St. Patrick’s Day is coming up this week and if you choose to drink, make sure you take some steps to stay safe. Make sure you tell someone about your plans, carry your ID, Health Card and emergency contact info just in case you visit the hospital.
Keep the following tips in mind if you decide to make alcohol a part of your St. Patrick’s Day plans:
- Tell someone who isn’t going with you what your plans are
- Carry your ID, health card, and emergency contact information with you just in case you need to visit the hospital
- Don't let your friends pressure you into drinking more than you want
- Drugs and alcohol don't mix and can cause unexpected side effects
- Make sure you eat before and while you drink
- Don't leave your drink unattended and don't accept drinks from people you don't know
- Consider making a pact with the people you are going out with to stay together
- Don't drive after drinking, find a DD in advance or call a taxi or Uber
If you aren’t drinking but still going out with friends, watch for signs of severe intoxication:
- Being uncoordinated (ex. inability to walk straight or bumping into things)
- Becoming much louder
- Sudden mood changes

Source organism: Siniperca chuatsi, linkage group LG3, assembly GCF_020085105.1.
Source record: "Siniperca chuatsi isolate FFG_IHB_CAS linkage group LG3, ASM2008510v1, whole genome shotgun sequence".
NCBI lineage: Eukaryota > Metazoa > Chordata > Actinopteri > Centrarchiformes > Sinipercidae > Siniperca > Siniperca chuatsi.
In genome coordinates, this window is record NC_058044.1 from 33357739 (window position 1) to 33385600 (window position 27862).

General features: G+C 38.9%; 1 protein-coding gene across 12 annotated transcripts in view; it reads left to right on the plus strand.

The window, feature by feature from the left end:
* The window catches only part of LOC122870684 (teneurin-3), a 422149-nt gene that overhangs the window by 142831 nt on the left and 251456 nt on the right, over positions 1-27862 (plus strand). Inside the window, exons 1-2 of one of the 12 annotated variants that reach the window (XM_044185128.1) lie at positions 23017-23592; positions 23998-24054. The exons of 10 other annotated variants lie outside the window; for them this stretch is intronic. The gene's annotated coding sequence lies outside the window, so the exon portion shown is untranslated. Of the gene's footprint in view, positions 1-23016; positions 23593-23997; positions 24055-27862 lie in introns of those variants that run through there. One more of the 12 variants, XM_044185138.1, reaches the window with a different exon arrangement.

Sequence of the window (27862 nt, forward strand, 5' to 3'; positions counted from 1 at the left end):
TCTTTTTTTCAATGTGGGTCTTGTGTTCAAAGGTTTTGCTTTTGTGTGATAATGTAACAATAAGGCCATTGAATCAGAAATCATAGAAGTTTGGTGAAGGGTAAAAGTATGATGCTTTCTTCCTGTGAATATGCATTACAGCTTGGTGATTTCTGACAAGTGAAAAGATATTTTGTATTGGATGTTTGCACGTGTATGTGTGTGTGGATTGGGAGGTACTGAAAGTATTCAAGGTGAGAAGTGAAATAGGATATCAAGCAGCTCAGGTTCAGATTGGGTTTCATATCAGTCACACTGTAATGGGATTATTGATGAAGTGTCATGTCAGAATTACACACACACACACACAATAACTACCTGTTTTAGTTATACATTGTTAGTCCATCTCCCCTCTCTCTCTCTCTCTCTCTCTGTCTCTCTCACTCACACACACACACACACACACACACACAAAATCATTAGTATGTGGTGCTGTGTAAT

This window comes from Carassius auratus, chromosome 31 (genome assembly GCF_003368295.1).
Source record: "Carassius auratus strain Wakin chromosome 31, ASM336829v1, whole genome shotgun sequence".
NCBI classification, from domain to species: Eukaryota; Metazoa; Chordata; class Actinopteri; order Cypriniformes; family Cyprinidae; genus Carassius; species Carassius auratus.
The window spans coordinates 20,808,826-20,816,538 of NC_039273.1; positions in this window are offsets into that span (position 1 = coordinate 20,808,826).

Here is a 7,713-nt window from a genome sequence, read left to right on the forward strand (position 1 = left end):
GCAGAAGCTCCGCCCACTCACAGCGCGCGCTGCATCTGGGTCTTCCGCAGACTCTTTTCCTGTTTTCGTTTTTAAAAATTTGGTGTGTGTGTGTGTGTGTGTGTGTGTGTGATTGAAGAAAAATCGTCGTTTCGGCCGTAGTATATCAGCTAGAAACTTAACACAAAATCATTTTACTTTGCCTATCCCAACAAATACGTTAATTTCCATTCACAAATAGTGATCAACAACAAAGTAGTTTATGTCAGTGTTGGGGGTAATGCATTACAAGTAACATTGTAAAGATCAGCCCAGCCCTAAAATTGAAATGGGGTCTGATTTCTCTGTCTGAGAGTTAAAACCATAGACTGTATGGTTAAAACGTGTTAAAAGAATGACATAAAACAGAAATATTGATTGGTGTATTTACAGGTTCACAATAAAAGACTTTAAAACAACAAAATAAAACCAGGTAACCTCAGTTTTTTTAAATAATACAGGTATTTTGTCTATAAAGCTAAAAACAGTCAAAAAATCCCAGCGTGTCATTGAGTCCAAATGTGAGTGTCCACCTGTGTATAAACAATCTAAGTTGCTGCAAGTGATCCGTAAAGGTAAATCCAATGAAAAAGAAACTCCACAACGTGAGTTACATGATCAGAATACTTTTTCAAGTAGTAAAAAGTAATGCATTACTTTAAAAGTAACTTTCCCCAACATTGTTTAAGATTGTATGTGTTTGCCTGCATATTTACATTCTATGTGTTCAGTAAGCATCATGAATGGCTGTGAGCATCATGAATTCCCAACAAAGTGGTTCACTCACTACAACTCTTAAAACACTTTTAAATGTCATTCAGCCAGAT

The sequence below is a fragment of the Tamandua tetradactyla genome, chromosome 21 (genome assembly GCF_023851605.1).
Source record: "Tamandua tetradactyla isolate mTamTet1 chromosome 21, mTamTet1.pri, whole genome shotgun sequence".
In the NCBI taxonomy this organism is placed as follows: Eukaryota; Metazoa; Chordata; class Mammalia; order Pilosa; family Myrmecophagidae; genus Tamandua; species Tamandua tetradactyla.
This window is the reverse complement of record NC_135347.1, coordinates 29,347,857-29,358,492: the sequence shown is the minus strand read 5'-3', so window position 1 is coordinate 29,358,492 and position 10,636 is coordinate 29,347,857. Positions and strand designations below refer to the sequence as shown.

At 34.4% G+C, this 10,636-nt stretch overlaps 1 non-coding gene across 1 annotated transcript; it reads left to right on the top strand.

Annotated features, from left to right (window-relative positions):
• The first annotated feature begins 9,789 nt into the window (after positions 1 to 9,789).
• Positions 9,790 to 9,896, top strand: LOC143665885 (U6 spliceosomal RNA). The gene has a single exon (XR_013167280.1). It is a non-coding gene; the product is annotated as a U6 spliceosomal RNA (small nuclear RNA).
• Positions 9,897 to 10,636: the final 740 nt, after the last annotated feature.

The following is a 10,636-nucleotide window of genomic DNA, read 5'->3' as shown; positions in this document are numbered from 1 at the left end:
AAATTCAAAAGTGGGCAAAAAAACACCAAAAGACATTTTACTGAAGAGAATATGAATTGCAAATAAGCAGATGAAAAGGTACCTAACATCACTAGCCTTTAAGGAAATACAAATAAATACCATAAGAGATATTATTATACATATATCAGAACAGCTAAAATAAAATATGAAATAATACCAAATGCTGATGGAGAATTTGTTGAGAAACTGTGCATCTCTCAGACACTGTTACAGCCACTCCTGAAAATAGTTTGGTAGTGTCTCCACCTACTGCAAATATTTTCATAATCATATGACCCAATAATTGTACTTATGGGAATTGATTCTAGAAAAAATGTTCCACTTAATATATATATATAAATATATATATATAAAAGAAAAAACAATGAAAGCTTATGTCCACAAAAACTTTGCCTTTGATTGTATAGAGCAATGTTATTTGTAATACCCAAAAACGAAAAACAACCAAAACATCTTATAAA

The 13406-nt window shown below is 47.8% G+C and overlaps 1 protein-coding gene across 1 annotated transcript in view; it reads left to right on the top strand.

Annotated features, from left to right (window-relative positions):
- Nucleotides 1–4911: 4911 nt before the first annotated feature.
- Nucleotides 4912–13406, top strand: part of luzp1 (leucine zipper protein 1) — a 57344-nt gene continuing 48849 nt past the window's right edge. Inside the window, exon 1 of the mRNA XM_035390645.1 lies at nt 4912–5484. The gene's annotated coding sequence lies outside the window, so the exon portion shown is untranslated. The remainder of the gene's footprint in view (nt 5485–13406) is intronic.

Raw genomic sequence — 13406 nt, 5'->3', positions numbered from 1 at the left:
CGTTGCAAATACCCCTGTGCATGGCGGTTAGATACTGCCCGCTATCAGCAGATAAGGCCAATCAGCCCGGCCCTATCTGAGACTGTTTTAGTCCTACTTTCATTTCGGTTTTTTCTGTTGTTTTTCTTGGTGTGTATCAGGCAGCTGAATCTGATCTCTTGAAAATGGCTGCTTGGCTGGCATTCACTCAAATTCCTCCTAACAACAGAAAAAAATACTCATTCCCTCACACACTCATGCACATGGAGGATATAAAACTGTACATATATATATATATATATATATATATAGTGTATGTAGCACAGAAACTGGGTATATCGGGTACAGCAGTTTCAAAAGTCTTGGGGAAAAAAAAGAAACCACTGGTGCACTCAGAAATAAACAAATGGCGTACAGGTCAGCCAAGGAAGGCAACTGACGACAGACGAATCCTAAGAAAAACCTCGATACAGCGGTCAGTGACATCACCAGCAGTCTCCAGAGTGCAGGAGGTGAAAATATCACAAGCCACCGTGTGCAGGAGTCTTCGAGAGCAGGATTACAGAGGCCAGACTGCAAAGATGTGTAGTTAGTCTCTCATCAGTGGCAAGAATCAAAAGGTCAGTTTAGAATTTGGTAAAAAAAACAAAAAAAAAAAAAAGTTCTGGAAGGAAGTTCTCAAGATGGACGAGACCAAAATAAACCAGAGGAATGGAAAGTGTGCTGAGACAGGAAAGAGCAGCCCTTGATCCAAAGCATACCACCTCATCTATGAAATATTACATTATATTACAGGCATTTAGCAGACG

- Speech becomes slower or slurred
- Phasing in and out of consciousness
- Inability to focus
If you are worried that someone may be in danger, get medical attention immediately. The person may have combined alcohol with drugs, or you may be unaware of a medical condition they may have.
Factors affecting reaction to alcohol
There are many factors affecting your reaction to alcohol and everyone’s reaction is different depending on those factors:
- Alcohol content
It isn't the number of drinks you have; it is how much alcohol you consume that determines your blood alcohol content. Every bottle has different alcohol percentages which will vary your consumption.
- Body weight and type
In most circumstances, alcohol will affect you more if you weigh less and have low body fat.
- Drinking time
You should give your body time to metabolize your alcohol consumptions. The longer it takes to consume a drink, the less it will affect you because more time passes between drinks.
The more you eat before drinking alcohol, the less you will be affected. Make sure you also eat while you drink which help decrease the effects.
Many medications carry a warning against drinking any alcohol while using the medication. Medications may also intensify the effects of alcohol. Make sure to always follow the advice given by your health care professional or pharmacist.
Stay safe out there warriors!